It is often said that we can only grow stronger by acknowledging our weaknesses, and the potential of that strength is no more apparent than in Scott Sagel, MD, Director of the Mike McMorris Cystic Fibrosis Research and Care Centerat Children’s Hospital Colorado, and winner of the PRC 5-Star Award for Patient Satisfaction in 2014.
Dr. Sagel is committed to finding ways to improve his department and the lives of children living with lung disease, yet when asked about his achievements, he remains humble.
“Really, I’m fortunate to be part of an excellent multidisciplinary team where we can each address specific aspects of pediatric health,” he said. “We work together to provide a global approach to care, and this, I think, is the key to patient satisfaction.”
Dr. Sagel acknowledges, however, that he places a large emphasis on quality improvement, with mental health screening one such measure.
Several years ago, as part of an ongoing drive for improvement, Dr. Sagel and his team conducted a survey on patient and family experience of care. The survey yielded unexpected results: poor scores for patient mental health.
After considering a plan of action, Dr. Sagel took these results to Children’s Hospital Colorado and requested support to integrate mental health care into their provisions for children with cystic fibrosis and other lung diseases.
“We really learned that mental health plays a critical role in the overall health of our patients,” he said. “With the financial support we received from Children’s, we were fortunate to integrate pediatric psychologists into our team. This has been a great step forward for the health of our patients.”
One of Dr. Sagel’s patients, a 15-year-old girl with cystic fibrosis, is the perfect example of how this change has led to better treatment adherence and better overall outcomes. “The burden of treatment for this patient was intense and very time consuming,” he said. “She had multiple comorbidities and required 2–3 hours a day of treatment.”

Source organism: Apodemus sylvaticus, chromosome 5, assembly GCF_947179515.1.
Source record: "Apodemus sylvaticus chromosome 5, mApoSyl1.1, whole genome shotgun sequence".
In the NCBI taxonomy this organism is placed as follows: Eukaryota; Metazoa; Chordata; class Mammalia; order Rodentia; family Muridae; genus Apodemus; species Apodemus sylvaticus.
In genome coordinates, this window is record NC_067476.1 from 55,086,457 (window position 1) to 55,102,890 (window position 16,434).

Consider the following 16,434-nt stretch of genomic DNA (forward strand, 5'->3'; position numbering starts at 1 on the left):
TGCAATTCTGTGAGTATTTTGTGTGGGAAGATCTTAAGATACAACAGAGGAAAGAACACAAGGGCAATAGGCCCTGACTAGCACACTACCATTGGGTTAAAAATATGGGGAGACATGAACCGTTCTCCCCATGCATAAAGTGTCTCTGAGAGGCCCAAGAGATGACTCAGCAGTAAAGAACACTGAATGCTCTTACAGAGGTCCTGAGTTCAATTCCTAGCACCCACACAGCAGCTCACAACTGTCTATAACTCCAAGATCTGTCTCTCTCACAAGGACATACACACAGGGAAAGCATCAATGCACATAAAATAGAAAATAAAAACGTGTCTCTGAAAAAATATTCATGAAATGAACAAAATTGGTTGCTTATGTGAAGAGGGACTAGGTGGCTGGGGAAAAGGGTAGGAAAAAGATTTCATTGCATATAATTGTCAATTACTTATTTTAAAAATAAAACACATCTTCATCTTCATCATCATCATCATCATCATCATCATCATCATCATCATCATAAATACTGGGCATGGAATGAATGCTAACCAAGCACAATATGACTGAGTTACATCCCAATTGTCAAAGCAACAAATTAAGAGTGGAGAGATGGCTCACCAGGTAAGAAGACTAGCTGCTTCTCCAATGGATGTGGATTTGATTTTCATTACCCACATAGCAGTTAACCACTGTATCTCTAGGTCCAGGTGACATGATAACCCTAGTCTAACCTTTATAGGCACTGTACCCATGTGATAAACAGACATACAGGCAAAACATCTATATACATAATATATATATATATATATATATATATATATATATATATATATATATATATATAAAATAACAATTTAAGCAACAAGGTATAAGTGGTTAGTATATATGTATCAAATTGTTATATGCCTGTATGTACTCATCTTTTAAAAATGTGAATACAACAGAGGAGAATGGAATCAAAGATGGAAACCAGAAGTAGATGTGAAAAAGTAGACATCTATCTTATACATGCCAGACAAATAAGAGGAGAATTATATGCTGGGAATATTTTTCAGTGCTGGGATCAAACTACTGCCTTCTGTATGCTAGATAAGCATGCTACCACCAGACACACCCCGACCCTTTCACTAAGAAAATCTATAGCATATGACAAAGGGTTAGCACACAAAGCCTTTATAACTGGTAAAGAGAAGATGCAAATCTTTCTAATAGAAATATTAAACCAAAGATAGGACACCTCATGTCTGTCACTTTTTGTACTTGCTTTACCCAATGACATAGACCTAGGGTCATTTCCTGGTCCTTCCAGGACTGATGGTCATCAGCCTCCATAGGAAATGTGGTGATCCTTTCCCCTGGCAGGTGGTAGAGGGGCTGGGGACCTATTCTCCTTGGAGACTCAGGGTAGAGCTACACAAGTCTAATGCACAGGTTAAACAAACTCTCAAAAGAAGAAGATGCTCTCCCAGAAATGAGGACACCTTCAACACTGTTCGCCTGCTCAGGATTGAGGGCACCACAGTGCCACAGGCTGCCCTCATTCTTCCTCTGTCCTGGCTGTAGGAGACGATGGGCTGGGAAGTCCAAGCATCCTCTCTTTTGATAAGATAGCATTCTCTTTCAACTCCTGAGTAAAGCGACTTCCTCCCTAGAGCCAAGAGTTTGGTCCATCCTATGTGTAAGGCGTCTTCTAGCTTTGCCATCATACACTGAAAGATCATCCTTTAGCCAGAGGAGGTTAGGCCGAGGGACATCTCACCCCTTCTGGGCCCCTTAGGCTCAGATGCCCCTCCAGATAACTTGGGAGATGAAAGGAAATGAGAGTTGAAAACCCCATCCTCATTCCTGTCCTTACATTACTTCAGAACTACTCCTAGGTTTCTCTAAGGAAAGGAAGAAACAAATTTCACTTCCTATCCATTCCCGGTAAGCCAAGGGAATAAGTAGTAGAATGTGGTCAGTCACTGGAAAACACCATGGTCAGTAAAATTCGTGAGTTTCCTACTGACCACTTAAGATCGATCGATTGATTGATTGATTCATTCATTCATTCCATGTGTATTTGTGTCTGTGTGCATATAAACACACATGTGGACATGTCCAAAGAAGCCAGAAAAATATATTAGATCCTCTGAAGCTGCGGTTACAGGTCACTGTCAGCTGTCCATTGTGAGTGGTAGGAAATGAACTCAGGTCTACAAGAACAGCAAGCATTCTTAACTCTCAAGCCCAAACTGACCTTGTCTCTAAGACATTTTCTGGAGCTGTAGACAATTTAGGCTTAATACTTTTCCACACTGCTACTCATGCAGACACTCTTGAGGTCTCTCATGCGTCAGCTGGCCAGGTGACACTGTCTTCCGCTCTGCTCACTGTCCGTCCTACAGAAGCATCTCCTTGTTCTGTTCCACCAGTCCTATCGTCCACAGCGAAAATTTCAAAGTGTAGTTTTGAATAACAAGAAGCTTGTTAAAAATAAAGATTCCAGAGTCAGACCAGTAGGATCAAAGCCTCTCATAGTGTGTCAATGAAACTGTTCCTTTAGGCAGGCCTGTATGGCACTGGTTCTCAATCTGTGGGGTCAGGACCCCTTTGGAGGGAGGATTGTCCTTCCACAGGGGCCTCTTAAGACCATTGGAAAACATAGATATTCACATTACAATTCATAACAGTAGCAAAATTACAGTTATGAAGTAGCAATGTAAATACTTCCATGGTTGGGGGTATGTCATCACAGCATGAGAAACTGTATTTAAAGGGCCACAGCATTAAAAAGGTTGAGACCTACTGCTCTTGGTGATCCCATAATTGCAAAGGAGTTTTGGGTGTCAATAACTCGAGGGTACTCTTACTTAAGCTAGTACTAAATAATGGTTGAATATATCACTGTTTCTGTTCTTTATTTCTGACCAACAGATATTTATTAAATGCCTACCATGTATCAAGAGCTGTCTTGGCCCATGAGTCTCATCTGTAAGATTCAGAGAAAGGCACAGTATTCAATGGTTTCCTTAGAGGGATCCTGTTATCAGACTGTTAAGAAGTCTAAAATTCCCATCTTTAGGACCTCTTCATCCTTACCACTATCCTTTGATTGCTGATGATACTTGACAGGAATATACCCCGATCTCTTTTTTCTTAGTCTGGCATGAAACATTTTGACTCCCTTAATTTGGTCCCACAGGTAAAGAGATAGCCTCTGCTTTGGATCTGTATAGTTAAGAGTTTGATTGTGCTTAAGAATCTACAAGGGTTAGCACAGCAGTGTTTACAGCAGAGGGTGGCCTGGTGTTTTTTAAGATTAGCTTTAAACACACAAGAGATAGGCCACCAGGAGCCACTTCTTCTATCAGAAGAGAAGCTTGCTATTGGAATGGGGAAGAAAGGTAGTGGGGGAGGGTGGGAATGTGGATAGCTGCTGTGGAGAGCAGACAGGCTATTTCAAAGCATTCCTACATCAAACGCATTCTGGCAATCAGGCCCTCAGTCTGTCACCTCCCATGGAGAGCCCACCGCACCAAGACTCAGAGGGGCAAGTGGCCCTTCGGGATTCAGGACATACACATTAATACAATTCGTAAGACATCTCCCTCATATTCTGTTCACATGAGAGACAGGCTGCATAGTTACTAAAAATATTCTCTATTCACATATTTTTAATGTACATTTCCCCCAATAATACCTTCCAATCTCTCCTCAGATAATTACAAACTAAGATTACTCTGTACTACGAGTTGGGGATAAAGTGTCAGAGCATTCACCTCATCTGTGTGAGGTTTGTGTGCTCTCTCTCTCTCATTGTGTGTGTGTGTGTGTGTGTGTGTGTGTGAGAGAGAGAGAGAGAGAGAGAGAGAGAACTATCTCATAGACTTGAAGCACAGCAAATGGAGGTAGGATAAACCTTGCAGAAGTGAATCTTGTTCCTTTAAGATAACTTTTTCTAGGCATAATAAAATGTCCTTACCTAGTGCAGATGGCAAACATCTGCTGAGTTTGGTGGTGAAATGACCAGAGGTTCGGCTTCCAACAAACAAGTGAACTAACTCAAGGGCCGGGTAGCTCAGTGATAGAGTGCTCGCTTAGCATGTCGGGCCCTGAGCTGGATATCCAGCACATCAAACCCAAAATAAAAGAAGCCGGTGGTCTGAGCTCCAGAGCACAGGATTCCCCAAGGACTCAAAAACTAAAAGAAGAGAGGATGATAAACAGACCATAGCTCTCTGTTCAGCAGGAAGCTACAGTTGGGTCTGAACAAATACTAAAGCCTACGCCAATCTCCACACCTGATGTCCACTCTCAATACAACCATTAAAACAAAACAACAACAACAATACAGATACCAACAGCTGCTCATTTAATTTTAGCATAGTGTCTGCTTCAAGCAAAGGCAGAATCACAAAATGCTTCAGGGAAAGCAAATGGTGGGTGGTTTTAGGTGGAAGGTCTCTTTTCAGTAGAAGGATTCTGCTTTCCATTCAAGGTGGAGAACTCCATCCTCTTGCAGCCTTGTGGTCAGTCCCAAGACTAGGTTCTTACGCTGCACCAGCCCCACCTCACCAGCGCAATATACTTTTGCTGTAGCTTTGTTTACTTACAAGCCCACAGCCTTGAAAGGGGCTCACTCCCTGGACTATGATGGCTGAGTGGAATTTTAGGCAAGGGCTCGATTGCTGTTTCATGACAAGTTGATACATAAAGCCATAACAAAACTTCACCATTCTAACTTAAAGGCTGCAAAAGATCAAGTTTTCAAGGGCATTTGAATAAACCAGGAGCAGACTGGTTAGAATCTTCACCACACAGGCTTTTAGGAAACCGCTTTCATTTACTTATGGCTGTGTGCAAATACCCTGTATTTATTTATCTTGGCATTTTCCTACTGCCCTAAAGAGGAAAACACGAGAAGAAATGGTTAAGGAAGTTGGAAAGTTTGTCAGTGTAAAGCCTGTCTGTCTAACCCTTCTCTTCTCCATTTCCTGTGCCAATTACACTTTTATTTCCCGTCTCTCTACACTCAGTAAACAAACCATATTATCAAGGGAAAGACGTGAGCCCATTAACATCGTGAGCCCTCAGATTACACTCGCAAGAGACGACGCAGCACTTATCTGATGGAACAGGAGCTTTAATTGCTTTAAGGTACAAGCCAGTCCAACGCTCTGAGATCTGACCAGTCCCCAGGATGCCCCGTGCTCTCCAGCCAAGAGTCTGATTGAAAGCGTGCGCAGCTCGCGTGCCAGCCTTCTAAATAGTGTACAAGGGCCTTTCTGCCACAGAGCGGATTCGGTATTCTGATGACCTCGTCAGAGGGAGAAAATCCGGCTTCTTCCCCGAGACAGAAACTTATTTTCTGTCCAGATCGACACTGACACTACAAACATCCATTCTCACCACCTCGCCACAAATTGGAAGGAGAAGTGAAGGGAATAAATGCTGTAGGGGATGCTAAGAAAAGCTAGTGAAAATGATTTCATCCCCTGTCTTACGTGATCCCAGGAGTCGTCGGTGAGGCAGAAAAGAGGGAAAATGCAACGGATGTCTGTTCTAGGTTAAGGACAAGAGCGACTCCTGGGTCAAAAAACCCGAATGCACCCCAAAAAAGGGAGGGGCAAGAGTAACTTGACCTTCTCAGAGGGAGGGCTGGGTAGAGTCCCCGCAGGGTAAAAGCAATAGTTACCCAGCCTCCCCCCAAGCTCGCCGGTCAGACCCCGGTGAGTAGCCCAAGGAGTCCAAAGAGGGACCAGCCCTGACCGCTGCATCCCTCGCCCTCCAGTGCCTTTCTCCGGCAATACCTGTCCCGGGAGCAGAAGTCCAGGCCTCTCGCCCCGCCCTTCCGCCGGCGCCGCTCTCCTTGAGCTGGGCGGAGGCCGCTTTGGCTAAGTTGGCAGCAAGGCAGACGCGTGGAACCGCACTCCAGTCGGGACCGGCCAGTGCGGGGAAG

The integration of Dr. Sagel’s holistic approach to disease management has yielded substantial results. “The outcome was that this patient began to do better in her schoolwork and day-to-day activities, and her growth and lung function improved significantly,” he said.
Yet while Dr. Sagel may be modest about his role in his department’s success, the effect he has on his patients should not be underestimated. “Dr. Sagel is a tireless advocate for the children in his care,” said Michael Narkewicz, MD, Associate Dean of Clinical Affairs.
“His clinical style is warm and open, and it is easy for his patients to see how much he cares for them. He also takes that same passion for care all the way to his research into new therapies and tests to better predict outcome in lung disease.”
Dr. Sagel asserts that research is an important part of being a clinician. “Research informs clinical care,” he said. “It helps to provide the right treatment to the right patient, and also enables you to stay at the cutting edge. Research certainly makes me a better clinician.”
As for patient satisfaction, Dr. Sagel explains that excellence in patient satisfaction can be defined in many ways.
“I suspect the most important trait is to listen to the patient and family and make sure you hear their concerns,” he said. “But it is also about being thoughtful and deliberate. It’s about really trying to understand the reasons or causes of the child’s disease, and being willing to investigate and consult with colleagues as needed.”
When asked about his future quality improvement initiatives, Dr. Sagel is pragmatic and committed. “We will never do things perfectly,” he said. “There is always room for improvement, but we will continue to do everything we can to improve patient care.”
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